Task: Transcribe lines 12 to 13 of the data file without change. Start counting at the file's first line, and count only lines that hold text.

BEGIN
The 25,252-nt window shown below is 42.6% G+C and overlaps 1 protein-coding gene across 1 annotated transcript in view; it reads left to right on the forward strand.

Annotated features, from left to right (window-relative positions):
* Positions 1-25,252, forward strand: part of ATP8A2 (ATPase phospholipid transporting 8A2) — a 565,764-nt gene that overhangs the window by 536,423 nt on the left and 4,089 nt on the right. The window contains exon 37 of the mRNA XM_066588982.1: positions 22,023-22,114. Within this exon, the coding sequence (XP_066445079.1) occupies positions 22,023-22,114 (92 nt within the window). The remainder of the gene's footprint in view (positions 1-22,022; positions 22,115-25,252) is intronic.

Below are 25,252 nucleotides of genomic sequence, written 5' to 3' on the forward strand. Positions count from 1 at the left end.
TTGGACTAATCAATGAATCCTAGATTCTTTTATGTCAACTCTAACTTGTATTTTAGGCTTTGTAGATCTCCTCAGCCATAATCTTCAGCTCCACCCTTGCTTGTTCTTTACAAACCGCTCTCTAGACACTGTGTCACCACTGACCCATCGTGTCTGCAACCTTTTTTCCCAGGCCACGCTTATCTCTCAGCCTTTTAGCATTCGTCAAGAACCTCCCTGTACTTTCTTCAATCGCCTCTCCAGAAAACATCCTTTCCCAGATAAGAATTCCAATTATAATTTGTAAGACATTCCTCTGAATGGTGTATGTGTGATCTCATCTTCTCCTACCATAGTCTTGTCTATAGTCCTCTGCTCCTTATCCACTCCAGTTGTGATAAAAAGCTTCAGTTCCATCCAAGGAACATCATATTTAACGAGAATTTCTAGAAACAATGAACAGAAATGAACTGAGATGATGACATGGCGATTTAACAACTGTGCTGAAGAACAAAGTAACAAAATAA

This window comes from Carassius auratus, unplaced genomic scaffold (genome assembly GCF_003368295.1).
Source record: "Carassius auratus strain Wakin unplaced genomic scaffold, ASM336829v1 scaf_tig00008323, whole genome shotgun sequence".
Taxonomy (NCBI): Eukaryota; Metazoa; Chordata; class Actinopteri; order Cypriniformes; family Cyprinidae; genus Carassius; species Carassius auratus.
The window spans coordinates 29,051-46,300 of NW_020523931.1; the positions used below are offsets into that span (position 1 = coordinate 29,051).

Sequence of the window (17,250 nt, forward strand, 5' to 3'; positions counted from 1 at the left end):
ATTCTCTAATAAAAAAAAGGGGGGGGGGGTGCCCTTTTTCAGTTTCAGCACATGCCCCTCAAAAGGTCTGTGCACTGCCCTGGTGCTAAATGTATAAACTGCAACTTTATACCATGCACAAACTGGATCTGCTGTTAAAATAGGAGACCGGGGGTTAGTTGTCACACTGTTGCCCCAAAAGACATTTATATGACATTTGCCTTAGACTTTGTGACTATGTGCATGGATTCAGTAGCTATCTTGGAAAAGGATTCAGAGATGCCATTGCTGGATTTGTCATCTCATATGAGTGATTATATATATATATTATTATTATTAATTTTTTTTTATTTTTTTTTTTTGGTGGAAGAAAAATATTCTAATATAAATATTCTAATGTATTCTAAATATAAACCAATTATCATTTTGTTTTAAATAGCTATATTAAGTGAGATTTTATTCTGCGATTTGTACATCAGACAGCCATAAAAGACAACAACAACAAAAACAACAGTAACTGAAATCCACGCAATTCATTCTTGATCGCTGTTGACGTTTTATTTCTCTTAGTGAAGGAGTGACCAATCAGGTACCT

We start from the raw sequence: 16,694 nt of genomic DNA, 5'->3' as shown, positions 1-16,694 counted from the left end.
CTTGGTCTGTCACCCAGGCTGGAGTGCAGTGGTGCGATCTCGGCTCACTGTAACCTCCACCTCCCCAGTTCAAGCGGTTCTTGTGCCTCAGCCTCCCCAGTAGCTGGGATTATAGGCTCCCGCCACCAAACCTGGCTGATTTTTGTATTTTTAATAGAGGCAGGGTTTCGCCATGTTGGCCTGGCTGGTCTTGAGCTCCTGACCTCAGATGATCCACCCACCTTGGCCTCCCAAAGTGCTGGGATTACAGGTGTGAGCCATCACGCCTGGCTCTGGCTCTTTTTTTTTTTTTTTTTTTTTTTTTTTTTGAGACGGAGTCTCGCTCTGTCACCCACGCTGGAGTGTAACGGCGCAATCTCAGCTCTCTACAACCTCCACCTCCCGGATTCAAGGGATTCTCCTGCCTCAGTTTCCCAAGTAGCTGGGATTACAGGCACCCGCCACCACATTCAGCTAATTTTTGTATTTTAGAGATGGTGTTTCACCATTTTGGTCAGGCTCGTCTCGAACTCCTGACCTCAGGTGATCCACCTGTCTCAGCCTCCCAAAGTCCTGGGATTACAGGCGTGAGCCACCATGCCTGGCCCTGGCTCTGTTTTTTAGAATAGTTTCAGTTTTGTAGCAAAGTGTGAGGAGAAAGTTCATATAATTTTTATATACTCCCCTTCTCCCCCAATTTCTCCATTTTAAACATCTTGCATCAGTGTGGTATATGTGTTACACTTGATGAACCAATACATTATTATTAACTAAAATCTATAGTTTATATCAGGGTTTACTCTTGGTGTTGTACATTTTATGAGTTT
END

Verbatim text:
We start from the raw sequence: 16,694 nt of genomic DNA, 5'->3' as shown, positions 1-16,694 counted from the left end.
CTTGGTCTGTCACCCAGGCTGGAGTGCAGTGGTGCGATCTCGGCTCACTGTAACCTCCACCTCCCCAGTTCAAGCGGTTCTTGTGCCTCAGCCTCCCCAGTAGCTGGGATTATAGGCTCCCGCCACCAAACCTGGCTGATTTTTGTATTTTTAATAGAGGCAGGGTTTCGCCATGTTGGCCTGGCTGGTCTTGAGCTCCTGACCTCAGATGATCCACCCACCTTGGCCTCCCAAAGTGCTGGGATTACAGGTGTGAGCCATCACGCCTGGCTCTGGCTCTTTTTTTTTTTTTTTTTTTTTTTTTTTTTGAGACGGAGTCTCGCTCTGTCACCCACGCTGGAGTGTAACGGCGCAATCTCAGCTCTCTACAACCTCCACCTCCCGGATTCAAGGGATTCTCCTGCCTCAGTTTCCCAAGTAGCTGGGATTACAGGCACCCGCCACCACATTCAGCTAATTTTTGTATTTTAGAGATGGTGTTTCACCATTTTGGTCAGGCTCGTCTCGAACTCCTGACCTCAGGTGATCCACCTGTCTCAGCCTCCCAAAGTCCTGGGATTACAGGCGTGAGCCACCATGCCTGGCCCTGGCTCTGTTTTTTAGAATAGTTTCAGTTTTGTAGCAAAGTGTGAGGAGAAAGTTCATATAATTTTTATATACTCCCCTTCTCCCCCAATTTCTCCATTTTAAACATCTTGCATCAGTGTGGTATATGTGTTACACTTGATGAACCAATACATTATTATTAACTAAAATCTATAGTTTATATCAGGGTTTACTCTTGGTGTTGTACATTTTATGAGTTT